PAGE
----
The Fitness Wearables Data You Can — and Can’t — Trust

When you strap on a fitness wearable, you suddenly have a wealth of data about your own body. The paradox of wearables is that there will always be a mismatch between what you want to know, and what a bundle of sensors strapped to your wrist can actually provide. Fortunately, scientists can compare the output of wearables to known standards for measuring things. They can check how accurate a given device is at gauging your heart rate, measuring sleep stages, or estimating the number of calories burned during exercise. Unfortunately, those studies don’t happen before the devices are released. So, with that in mind, here are some things that you need to watch out for when selecting a fitness wearable. 

  1. 1. Pay attention to sleep time, but not stages. When you’re asleep, you stop moving, and your heart rate and other measurements like skin temperature can help the device tell the difference between actually sleeping versus reading in bed. Wearables are not good at telling the difference between stages of sleep. So, trust the amount of sleep it says you got, but don’t trust the sleep stages or sleep quality scores.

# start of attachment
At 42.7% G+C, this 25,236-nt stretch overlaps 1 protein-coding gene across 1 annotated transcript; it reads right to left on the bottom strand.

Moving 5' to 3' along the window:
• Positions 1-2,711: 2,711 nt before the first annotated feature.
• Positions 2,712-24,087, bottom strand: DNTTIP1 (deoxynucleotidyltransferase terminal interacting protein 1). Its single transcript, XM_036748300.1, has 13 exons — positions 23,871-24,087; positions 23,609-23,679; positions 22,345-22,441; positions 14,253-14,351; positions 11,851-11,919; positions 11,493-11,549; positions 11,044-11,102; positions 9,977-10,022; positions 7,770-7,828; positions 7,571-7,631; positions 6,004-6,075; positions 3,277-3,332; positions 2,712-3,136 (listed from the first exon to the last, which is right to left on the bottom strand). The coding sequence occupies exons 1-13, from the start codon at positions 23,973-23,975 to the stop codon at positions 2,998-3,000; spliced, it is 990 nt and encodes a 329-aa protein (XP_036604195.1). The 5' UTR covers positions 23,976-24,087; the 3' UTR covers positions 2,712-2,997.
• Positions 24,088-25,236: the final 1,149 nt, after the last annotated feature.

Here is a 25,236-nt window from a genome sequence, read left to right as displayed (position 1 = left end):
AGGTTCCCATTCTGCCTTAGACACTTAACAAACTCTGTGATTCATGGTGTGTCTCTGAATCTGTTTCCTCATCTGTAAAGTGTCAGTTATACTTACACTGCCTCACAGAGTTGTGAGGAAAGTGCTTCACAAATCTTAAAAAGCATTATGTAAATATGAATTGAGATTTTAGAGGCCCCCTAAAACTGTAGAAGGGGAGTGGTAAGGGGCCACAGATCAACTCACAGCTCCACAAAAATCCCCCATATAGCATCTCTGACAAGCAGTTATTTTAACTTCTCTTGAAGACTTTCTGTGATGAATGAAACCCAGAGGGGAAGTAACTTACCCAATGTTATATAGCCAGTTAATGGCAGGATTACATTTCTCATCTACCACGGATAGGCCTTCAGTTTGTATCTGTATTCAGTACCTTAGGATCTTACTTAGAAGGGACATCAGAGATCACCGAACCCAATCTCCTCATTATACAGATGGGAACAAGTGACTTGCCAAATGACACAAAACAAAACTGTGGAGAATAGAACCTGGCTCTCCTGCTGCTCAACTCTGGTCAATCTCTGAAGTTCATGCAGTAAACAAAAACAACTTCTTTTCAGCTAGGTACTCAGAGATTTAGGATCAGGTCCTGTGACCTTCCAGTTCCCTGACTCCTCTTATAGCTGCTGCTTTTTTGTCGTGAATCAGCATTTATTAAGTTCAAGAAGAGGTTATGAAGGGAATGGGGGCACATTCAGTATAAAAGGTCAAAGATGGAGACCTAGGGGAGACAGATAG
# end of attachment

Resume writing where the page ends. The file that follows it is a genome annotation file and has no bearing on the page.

2. 2. Trust your heart rate during exercise, but not zones. Heart rate is a relatively simple measurement: Your heart is either beating at this exact moment, or you’re between beats. While it’s reasonable to expect this metric to be relatively accurate, devices tend to have trouble getting an accurate heart rate when you’re moving around a lot. If you’re training with heart rate, you’re probably using zones. Zone 1 means you’re barely working, while zone 5 is an all-out effort that you can only keep up for a few seconds. Zones are based on assumptions about your heart, usually calculating your maximum heart rate based on your age, and those calculations are often very wrong. 
  3. 3. Trust your calorie burn, but only in the big picture. The biggest feature of wearables for most people is the fact they can tell you how many calories you’re actually burning each day. Too bad they aren’t accurate. The calorie burn numbers can be useful in the big picture, but don’t nickel-and-dime yourself when it comes to specific numbers. Trust the general trend, using it as a reality check on whether your activity levels have gone up or down. Don’t trust the exact number, especially for individual exercise sessions. Fueling your body and feeling good are more important than making the numbers match up exactly.